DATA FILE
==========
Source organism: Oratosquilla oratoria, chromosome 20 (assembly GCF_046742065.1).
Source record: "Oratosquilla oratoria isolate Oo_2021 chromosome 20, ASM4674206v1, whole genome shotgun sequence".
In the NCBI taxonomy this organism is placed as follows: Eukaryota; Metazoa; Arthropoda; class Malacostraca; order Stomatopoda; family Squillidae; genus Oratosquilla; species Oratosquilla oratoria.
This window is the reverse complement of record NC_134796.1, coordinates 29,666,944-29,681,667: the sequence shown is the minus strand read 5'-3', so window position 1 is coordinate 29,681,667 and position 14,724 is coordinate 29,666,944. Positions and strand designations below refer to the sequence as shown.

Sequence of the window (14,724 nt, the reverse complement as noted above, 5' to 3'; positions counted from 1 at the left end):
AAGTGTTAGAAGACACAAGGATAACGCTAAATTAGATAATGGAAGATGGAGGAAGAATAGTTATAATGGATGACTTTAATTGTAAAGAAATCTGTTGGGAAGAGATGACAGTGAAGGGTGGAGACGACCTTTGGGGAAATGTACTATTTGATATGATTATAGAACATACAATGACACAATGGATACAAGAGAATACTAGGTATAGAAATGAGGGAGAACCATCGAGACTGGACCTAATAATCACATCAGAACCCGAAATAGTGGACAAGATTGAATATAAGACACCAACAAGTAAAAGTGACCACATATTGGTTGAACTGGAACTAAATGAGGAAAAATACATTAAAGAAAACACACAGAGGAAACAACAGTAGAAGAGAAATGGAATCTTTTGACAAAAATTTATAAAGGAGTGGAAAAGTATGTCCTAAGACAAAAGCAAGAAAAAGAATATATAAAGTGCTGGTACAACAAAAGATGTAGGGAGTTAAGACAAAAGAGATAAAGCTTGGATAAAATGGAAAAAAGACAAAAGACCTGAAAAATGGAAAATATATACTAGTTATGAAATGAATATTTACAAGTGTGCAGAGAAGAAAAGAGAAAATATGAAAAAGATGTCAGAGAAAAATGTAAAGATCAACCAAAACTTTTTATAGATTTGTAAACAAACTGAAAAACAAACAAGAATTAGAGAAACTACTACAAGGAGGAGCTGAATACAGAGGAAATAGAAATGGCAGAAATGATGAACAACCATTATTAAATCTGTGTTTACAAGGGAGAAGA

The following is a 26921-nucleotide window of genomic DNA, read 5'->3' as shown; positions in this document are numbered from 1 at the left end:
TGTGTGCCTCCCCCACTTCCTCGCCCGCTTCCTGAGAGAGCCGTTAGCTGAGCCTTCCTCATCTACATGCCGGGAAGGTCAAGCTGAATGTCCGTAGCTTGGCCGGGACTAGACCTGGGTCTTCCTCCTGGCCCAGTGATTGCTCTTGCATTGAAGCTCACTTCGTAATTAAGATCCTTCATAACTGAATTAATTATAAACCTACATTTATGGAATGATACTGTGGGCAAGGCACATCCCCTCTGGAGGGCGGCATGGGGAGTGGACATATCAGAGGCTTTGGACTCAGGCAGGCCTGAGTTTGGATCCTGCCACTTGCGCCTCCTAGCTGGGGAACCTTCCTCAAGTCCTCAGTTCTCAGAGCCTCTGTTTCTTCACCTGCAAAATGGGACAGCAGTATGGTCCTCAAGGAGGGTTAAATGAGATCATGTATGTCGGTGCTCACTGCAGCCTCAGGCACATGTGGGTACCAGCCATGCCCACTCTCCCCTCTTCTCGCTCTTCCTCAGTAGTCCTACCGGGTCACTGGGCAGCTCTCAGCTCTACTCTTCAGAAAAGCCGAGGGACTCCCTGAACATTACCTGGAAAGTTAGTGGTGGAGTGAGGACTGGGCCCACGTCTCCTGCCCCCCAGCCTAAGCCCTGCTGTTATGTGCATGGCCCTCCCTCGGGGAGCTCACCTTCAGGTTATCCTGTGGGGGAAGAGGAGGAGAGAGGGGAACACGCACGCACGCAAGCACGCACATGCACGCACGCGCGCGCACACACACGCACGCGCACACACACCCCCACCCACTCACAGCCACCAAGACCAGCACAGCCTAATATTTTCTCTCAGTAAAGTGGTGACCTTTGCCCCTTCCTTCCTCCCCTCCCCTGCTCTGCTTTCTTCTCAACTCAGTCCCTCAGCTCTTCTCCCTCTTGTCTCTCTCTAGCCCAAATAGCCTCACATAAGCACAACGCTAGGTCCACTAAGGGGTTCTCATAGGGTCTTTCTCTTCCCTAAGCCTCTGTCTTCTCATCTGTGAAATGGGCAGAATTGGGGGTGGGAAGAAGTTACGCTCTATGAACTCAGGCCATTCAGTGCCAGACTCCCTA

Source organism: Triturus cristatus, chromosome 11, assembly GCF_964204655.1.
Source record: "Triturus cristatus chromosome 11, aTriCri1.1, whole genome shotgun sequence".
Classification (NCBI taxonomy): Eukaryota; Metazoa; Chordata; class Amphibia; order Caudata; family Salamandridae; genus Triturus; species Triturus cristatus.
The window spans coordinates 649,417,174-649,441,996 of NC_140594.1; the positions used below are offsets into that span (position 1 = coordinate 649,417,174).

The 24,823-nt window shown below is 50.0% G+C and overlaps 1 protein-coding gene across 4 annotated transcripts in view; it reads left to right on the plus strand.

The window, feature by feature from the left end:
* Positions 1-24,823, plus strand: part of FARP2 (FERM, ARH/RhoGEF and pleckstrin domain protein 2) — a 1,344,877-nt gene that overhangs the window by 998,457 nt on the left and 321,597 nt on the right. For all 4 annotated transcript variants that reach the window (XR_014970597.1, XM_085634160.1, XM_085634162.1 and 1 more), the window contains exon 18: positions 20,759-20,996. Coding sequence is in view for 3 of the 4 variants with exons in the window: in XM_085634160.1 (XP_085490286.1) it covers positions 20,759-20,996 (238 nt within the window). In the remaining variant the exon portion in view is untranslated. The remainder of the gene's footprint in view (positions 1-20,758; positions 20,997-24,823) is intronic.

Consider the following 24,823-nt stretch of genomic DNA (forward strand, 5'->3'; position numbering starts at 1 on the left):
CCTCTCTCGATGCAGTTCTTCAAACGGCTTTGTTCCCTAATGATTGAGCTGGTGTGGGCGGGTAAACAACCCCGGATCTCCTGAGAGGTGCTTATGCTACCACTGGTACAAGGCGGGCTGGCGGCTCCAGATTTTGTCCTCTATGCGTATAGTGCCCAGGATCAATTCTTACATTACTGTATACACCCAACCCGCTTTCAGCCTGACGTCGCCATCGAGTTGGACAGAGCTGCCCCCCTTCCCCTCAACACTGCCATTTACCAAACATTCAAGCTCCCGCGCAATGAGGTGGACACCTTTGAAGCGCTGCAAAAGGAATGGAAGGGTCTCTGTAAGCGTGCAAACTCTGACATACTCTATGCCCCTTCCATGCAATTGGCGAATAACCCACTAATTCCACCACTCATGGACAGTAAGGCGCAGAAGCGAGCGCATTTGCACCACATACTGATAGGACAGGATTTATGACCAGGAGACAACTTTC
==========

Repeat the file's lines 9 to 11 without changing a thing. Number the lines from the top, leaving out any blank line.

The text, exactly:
Source organism: Triturus cristatus, chromosome 11, assembly GCF_964204655.1.
Source record: "Triturus cristatus chromosome 11, aTriCri1.1, whole genome shotgun sequence".
Classification (NCBI taxonomy): Eukaryota; Metazoa; Chordata; class Amphibia; order Caudata; family Salamandridae; genus Triturus; species Triturus cristatus.